A Pivot Point? Yes and No.

Monday, October 16, 2017

Carl Cannon of The Orange County Register asks an interesting question: "Is Harvey Weinstein a cultural pivot point?" He offers some pretty compelling arguments for why this might be the case, contrasting Weinstein's rapid fall with the fates of a couple of other public figures about twenty years ago:

Yet, like Bob Packwood, Bill Clinton was "good" on Roe v. Wade, so what's a good feminist to do? In the end, they backed Clinton. This lesson wasn't lost on future offenders. Bill Cosby's camp has openly played the race card, just as Bill O'Reilly claimed to be the victim of a political "hit job" by liberals. Harvey Weinstein responded to the New York Times' expose with a statement beginning with his claim that he "came of age in the '60s and '70s, when the rules about behavior and workplaces" differed. "That was the culture then," he added. [minor edits]
And later:
If there's good news in this sordid tale, it's this: Once these allegations were made public, playing the partisan political card didn't create even a minor speed bump as Weinstein was being drummed out of polite society. Feminists openly scoffed at this gambit. Prominent Democrats didn't so much as acknowledge it.
This could be very good or very bad, depending on why this is happening so quickly. It would be a very good thing if, indeed, this is a sign that, culturally, the kind of mistreatment of women the likes of Weinstein specialize in is no longer getting a pass. But consider that some of the outrage is coming from the left, which has been responsible lately for fostering outrages against men, on the premise that, as Cannon puts it so well, "merely being a man [might be] some sort of pre-existing condition." (Oh. And Caucasians. And the wealthy, but I don't really need to bring that up, do I?) Let's not forget that Weinstein is something of a strikeout: white, wealthy, and male.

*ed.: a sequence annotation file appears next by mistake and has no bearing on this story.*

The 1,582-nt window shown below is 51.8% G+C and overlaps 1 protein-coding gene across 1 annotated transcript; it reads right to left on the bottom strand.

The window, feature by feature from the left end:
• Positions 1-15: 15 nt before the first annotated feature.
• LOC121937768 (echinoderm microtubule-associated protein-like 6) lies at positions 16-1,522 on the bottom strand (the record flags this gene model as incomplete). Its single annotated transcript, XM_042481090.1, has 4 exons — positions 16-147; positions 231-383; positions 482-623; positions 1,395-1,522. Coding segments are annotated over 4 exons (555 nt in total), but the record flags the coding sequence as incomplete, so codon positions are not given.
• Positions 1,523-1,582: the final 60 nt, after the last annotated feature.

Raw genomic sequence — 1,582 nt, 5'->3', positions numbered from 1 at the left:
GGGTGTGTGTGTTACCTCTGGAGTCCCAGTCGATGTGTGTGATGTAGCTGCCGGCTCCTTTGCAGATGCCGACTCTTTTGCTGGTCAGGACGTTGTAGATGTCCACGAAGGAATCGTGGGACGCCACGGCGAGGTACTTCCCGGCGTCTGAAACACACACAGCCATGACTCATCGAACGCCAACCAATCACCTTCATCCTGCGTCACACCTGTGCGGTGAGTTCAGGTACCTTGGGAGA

Perhaps there is a bit of both going on just as, not so long ago, racial bigotry became unacceptable while, at the same time, leftists pushed for the kind of legislation, regulation, and pandering that make such a thing as a "race card" even viable now -- and even after our country has twice elected a black man as President. An interesting thought experiment indeed is to consider where this story might have gone had it occurred on Hillary Clinton's watch, had she won the election. I suspect a one-word answer, starting with the word "no," and ending with the word, "where." Weinstein would have been too useful.

I personally think it's both: In the broader culture, men at work are expected to behave like professionals towards women. But at the same time, many on the left doubtless see yet another opportunity to tear someone down, ostensibly in the name of a just cause. Yes, our popular culture has reached a pivot point, but we're saddled with the same old, power-hungry left.

-- CAV

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